It takes a village to make a movie, but contrary to popular belief getting into the business isn't necessarily about who you know or sleep with. There is room in Hollywood for people who are passionate and work hard to find their place in the industry. Also contrary to popular belief, there is very little glamour involved in making a movie. The hours are long, egos are big, and the work can be physically and mentally demanding. But it can also be hugely rewarding.
I'm one of the lucky ones. I've been living the "Hollywood Dream" for the past 25 years, and it has brought me a lot of pleasure. I have a reasonable income, a modest home, and a loving family.
But following the Hollywood Dream comes with a Tiffany-sized price tag. Long hours, distant locations, and feast-or-famine freelance employment are not very well suited to a balanced family life.
Marriages in Tinsel Town don't last long, and you have lots of Facebook friends all pretending that life is grand when you know that they are actually bitter and miserable.
For the past five years there has been a steadily growing itch; a feeling that the life I've created for myself and my family, is just not living up to my expectations. It's that feeling you get in a hotel room when you are looking a photos of your kid's play that you couldn't attend and you think, "Really, is this all there is?"
Twelve years ago, on a crazy whim, we managed to scrape together a little money and we purchased a little house in France. It was meant to be our escape plan after the kids had left the nest. We rent it out, but unfortunately we rarely get to visit it ourselves. It turns out that France is a long way from Los Angeles (5,763 miles). Who knew?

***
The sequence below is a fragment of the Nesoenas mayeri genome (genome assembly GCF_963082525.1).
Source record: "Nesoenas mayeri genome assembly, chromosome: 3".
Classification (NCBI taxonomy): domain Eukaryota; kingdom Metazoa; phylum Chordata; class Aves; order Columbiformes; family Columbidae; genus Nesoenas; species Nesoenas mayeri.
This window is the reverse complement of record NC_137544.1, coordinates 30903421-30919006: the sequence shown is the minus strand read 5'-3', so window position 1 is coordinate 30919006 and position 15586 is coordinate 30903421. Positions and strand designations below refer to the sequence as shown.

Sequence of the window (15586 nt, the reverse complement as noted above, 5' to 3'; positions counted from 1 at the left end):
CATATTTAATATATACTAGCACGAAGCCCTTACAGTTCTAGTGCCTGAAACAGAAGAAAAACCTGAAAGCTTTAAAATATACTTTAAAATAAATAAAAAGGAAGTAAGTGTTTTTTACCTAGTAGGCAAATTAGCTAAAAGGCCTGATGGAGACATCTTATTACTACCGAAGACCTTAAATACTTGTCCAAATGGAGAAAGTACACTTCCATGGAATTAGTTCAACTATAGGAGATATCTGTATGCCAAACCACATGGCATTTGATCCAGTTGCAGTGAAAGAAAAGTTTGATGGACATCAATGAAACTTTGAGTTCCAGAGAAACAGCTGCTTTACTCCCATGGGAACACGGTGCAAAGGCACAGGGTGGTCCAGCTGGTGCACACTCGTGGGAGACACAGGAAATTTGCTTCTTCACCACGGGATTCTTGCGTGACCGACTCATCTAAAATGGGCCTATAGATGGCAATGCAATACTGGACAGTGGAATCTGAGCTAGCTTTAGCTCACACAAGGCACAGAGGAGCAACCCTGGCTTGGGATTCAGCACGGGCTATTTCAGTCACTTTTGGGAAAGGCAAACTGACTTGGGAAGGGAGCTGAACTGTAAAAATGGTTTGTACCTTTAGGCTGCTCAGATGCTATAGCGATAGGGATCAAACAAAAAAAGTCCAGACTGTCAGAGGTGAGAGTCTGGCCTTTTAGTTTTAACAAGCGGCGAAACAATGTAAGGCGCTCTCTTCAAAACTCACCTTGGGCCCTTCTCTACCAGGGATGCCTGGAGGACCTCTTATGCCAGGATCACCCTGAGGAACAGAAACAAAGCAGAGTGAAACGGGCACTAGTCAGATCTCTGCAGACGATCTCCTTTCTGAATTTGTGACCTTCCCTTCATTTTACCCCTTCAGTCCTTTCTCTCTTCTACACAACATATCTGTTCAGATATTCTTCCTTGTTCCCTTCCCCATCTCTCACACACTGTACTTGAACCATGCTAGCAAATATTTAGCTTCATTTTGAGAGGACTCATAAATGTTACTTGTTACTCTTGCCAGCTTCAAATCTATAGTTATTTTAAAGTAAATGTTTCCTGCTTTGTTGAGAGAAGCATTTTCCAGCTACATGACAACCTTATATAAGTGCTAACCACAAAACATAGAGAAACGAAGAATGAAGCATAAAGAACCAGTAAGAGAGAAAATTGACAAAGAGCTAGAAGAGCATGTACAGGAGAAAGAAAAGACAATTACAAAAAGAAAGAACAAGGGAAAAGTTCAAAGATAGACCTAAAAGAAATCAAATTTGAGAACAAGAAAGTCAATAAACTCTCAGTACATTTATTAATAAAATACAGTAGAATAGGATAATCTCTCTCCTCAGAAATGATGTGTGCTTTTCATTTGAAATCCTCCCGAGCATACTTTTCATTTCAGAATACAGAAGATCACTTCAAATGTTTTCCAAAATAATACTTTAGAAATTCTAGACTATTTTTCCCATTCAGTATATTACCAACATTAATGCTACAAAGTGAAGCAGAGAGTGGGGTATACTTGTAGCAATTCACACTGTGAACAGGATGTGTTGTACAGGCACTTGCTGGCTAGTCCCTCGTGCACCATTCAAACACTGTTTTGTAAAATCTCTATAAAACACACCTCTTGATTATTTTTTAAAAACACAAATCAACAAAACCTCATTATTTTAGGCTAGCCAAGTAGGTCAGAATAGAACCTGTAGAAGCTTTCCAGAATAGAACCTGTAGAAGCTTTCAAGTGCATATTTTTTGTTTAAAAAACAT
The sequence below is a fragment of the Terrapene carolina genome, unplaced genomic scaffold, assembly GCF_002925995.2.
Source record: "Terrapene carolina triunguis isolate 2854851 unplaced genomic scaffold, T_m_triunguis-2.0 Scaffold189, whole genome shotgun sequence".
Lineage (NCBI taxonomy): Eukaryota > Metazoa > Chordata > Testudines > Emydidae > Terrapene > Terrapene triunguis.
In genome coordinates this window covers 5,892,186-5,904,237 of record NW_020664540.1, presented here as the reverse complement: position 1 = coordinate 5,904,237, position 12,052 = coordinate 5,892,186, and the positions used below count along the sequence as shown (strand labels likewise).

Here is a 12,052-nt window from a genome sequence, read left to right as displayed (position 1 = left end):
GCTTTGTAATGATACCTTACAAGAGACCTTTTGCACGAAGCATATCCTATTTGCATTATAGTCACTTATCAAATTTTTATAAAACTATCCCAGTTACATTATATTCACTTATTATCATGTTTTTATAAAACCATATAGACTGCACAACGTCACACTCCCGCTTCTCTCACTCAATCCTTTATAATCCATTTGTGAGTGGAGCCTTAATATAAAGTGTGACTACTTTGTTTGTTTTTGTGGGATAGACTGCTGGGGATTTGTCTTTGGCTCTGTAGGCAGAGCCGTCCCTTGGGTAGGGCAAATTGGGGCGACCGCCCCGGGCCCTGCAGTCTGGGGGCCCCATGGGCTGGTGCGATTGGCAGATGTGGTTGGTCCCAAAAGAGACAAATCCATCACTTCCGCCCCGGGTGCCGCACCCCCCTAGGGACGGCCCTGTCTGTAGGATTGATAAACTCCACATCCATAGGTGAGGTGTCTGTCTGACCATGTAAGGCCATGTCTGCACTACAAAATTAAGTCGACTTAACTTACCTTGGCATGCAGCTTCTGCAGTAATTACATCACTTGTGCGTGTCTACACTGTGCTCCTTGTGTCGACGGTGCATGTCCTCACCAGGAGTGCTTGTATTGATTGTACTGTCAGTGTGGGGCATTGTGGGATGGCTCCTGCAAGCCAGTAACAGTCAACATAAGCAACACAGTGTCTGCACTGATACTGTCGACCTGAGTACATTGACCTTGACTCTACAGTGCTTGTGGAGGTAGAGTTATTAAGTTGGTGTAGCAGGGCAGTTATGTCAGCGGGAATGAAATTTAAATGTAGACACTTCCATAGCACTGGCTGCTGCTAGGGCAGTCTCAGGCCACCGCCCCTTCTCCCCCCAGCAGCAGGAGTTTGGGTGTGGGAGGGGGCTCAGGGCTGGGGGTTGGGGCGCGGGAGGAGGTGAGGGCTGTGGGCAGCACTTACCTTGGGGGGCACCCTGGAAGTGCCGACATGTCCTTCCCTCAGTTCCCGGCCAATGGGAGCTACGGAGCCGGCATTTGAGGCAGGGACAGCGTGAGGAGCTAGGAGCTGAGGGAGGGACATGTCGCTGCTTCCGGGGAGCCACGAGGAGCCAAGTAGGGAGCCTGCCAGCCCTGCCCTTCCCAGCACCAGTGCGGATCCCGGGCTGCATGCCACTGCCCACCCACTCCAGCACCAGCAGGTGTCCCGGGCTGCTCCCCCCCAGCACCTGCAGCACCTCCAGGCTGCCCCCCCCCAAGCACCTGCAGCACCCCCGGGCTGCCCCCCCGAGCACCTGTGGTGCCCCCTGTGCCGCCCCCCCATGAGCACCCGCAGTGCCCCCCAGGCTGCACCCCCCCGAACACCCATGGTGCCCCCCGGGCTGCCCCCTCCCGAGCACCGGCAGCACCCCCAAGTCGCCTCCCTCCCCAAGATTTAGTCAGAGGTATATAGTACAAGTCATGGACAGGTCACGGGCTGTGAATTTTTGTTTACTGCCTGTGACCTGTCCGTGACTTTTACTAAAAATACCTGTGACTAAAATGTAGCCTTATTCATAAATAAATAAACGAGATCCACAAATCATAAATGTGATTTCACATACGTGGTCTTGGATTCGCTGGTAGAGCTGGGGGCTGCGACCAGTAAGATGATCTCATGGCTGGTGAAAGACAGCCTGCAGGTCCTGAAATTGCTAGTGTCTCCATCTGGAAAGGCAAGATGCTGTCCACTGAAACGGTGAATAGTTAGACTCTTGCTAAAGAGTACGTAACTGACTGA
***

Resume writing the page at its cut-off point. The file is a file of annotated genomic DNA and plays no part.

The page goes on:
Okay, now we are back to the present and my mid-life crisis. Perhaps men have middle-age crises for a reason. It's an annoying voice inside shouting, "Hey dummy, you don't have forever so don't screw this up."
The other day I started asking myself why I still live in southern California. Film has fled the state, the cost of living is ridiculously high, taxes some of the highest in the country, commuting is a nightmare, public education is terrible, and private schools are obscenely expensive.
The only real reason I could come up with was the weather. And sure, the beaches are nice but we never really go to them because parking is a hassle.
When I look out onto the Provencal countryside I am overcome with a sense of pure relaxation. It just feels "right." My brain somehow understands it. Returning to Los Angeles from a trip to France is like running out of hot water at the end of a nice soothing shower; shocking and very unpleasant.
I find myself trying to recreate the experience of living in France while I'm in LA. But it doesn't matter how much lavender and wine and sunflowers you surround yourself with, it never satisfies the longing for history, old stone walls, thousand year old churches and perched villages with winding cobbled roads.
And American Croissants are not the same. No matter how you dress it, LA is just not France.
So a few days ago a thought occurred to me: What if we moved up the escape plan a few years? Sure, our village house is small and the kids might have to share a room. But they're young, the scars will heal. It will mean downsizing, letting go of attachments to things, people and places we have grown familiar with. It will mean taking a risk.
But more than risk, it will mean taking a leap of faith that wherever we are, we can have a better life as long as we are together.
"Show me the plan."